The humanitarian crisis in Myanmar is worsening with over three million people in need of protection and assistance across the country, according to the United Nations Office for the Coordination of Humanitarian Affairs (UNOCHA). In addition to the ongoing direct and indirect violence, political instability, and spike in rights violations by the military forces, the ongoing COVID-19 pandemic is also having an adverse impact|.
On Thursday, August 26, a 40-year-old vendor was killed in indiscriminate firing by the military forces in Yangon region’s Mingalar Taung Nyunt township. At least 12 civilians were killed by the junta forces last week, including a 72-year-old man and a 10-year-old boy.
Since the military coup toppled the civilian government in Myanmar on February 1, at least 1,020 civilians have been killed by the military forces, according to the Assistance Association of Political Prisoners (AAPP). Over 6,000 people have been detained since the coup, with as many as 143 people detained just between August 14 and 24.
In addition to the mass arrest of activists, leaders and unionists, the Myanmar military led by Min Aung Hlaing has also being accused of committing war crimes in the form of using civilians as human shields.
Between August 13 to 18, the junta’s divisions 66 and 55 reportedly detained 30 civilians from Demoso, Hpruso and Loikaw townships in Kayah State and Pekon township in Shan State, and used them as human shields in different places, rights groups alleged.
The UNOCHA estimates that “about 3 million Myanmar people need humanitarian assistance and protection services.” In July, at least 16 aid organizations operating in the country issued a statement warning of a humanitarian catastrophe.
As a result of the political violence and conflict, as many as 336,000 people became internally displaced persons (IDP’s) in 2021, who require humanitarian assistance. Most of them are in protracted displacement situations in Rakhine, Kachin, Kayin, and Shan States.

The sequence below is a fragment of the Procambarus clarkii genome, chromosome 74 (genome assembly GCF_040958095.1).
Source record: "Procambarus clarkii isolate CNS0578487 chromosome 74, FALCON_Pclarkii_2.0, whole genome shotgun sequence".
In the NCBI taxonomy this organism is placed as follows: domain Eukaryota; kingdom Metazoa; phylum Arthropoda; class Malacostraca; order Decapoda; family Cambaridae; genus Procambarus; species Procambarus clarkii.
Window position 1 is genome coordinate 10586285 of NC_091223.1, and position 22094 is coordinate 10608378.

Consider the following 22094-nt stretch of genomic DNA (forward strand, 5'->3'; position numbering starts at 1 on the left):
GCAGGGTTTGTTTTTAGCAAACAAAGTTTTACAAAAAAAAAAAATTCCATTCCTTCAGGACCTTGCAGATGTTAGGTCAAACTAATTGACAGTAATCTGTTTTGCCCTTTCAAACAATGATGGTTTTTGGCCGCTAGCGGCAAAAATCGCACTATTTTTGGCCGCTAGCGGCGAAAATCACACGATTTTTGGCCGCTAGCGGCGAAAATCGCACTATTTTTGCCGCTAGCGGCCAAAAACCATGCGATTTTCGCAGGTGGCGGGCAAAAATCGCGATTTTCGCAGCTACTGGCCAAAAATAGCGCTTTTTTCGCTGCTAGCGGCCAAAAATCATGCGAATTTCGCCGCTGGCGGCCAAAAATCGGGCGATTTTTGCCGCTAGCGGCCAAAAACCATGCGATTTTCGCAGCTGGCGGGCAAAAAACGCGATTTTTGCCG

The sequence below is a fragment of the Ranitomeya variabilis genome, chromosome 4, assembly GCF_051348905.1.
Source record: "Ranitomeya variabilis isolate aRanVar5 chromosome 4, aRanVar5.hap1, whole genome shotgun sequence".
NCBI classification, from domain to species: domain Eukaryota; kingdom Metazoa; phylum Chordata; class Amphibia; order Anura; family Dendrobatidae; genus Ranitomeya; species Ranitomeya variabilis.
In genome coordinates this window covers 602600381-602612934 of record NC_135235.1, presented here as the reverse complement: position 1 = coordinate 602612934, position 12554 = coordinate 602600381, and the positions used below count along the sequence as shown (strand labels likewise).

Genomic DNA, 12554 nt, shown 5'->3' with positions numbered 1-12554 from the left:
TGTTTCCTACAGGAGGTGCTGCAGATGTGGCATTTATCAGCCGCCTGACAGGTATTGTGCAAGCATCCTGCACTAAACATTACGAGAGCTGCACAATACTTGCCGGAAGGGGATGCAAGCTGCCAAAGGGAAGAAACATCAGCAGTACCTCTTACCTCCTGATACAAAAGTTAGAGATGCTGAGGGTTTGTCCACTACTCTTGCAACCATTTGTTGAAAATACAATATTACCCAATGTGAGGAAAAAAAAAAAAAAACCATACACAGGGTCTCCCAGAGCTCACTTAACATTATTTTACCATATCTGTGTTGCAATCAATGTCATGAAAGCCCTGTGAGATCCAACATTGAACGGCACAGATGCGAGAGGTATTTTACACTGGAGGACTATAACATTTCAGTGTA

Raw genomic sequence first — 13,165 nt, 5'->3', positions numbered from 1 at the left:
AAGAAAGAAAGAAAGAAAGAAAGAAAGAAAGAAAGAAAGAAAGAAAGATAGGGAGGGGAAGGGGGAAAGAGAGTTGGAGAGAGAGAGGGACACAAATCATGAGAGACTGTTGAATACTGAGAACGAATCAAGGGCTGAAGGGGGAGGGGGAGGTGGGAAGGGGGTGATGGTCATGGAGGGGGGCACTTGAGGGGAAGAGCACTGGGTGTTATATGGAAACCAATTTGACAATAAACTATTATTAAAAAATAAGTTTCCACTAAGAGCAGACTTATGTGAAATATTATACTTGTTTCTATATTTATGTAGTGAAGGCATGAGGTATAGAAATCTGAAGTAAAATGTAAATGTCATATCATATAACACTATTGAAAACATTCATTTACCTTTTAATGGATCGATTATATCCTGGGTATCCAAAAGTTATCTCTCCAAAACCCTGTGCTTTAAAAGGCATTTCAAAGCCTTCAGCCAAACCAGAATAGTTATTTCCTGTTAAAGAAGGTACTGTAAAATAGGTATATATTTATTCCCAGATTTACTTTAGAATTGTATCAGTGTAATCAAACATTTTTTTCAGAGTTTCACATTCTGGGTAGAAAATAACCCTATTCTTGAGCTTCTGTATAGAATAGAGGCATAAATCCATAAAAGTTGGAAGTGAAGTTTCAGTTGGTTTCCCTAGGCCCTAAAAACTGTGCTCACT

The military coup has also led to serious implications for tens of thousands of garment workers, who continue to resist the military rule and have been participating in a months-long non-cooperation movement against the regime.
Activist groups including Industrial Workers Federation of Myanmar (IWFM) have repeatedly highlighted how the garment manufacturers and employers have collaborated with the military to identify and prosecute unionists, while largely ignoring the safety protocols required to combat the pandemic. As a result, a large number of workers have been infected with COVID-19. Two IWFM members died from COVID-19 this month, while more than 100 factory-level union leaders have been infected.
IndustriALL Global reported that “Myanmar’s labour office has been largely dysfunctional since the coup in February. Many garment employers have unilaterally dismissed workers who have been absent from work over safety concerns.”
“There are reports of employers violating labor laws and collective agreement, with reports of workers not receiving severance pay after dismissal, and employers closing down factories without properly consulting unions and workers,” IndustriALL said.
So far, a total of 375,871 COVID-19 cases have been reported in Myanmar, leading to 14,500.